#KnowYourIX and #StopBesty hashtags were trending on Twitter in Los Angeles, Boston, and Chicago on September 7th. That day, Betsy DeVos, Education Secretary for the Trump administration, announced that reforms would be made to Title IX guidelines previously established by the Obama administration regarding how schools should handle sexual assault cases.
Originally enacted in 1972 to prohibit gender based discrimination in schools, Title IX has expanded over a multitude of women’s equality issues, including sexual assault. DeVos’ plan adds many new protections for the accused causing women’s rights activists, and even Joe Biden, to object to the new legislation. The new protocol for college sexual assault cases are given in Q & A format. Another new stipulation of the reform eliminates any time restrictions for colleges that receive federal funding to complete investigations.
Previous blog posts have stated that the Trump administration often employs Ozan Varo’s “stealth authoritarianism” to advance President Trump’s political agenda. The goal of this post is to examine the Title IX reformation and determine if this new legislation fits into the category of stealth authoritarianism.
Varo insists that stealth authoritarian leaders will, “shape perceptions and deflect attention from anti-democratic practices, they frequently enact democratic reforms and invoke rule-of-law rhetoric … in the face of changing political preferences by the electorate.” DeVos’ actions are far from stealthy. The administration has made zero attempt to deflect attention from this issue, mainly because these claims do not pose an inconsistency to Trump’s history. Over a dozen women have come forward accusing Trump of sexual misconduct.
Nevertheless, DeVos explains new regulations with rule-of-law rhetoric. “Any perceived offense can become a full-blown Title IX investigation,” DeVos said. “But if everything is harassment, nothing is.” By taking shortcuts to explain the implications of these reforms, she undervalues the electorate (and more importantly, sexual assault survivors).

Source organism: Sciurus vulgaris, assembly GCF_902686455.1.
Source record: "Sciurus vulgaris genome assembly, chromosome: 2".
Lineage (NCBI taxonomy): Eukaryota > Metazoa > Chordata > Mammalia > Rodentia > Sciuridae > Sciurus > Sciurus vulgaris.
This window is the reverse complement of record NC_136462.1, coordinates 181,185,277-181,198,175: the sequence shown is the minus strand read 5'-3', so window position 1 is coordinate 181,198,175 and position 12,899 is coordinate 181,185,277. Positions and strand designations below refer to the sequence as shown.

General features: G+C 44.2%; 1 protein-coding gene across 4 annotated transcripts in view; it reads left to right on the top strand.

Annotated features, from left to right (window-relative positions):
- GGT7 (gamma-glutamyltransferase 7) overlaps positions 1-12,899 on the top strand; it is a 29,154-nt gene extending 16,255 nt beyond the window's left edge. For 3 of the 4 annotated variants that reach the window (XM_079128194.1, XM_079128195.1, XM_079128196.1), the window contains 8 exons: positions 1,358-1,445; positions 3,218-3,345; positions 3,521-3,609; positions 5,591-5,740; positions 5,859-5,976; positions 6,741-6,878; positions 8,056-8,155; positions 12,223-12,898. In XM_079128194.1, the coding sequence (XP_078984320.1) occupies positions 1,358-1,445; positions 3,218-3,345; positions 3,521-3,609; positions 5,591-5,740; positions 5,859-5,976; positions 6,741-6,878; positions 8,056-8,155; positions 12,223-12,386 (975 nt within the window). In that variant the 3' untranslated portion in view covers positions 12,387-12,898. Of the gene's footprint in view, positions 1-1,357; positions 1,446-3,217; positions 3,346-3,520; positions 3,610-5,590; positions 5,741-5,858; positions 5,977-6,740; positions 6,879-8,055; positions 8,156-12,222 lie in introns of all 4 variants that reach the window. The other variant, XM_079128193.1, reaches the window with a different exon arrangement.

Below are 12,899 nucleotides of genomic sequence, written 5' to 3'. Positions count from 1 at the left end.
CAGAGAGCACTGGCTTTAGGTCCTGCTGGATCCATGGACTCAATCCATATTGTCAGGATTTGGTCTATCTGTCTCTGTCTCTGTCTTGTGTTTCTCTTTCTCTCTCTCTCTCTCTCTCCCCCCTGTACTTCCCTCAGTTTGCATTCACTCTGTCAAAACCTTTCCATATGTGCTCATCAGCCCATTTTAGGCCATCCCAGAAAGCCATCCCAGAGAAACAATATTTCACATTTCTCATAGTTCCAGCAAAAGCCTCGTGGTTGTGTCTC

The unempathetic nature of Devos’ reforms and her justifications for them have not gone unnoticed by our nation’s voters. There is clear opposition from the electorate: a group of Columbia University students stormed a classroom of a Title IX administrator, and students at George Mason University protested outside the building where DeVos first made the announcement. Government officials and community leaders have spoken out as well: Senator Bernie Sanders made a statement calling the new reforms a “disgrace,” and Sofie Karasek, co-founder of End Rape on Campus, said, “intentions are clear: to protect those who ‘grab’ by the genitals and brag about it — and make college campuses a safer place for them.”
It is difficult to categorize whether the reform is stealth authoritarianism or just blatant reversal of past precedent. The new legislation poses a great threat to women, some of Trump’s most vocal critics. It aligns with Varo’s ideals that stealth authoritarians, “create systematic advantages for themselves and raise the costs to the opposition of dethroning them.” While this new legislation falls under Varo’s claims of authoritarianism, it leans more towards an undisguised push of Trump’s agenda. Title IX reformations do not “entrench the status quo” nor “insulate the incumbents from meaningful democratic challenges.” Opponents of DeVos have the opportunity to vocalize their criticisms and persuade their representatives to take action against her and the new Title IX reforms.
The Title IX reformations may not be overt use of stealth authoritarian tactics, but do have problematic repercussions. They reinforce rule-of-law rhetoric and create obstacles for Trump’s most vocal opponents. Through overturning the status quo, the Trump administration can’t hide or deflect attention from this potentially anti-democratic legislature.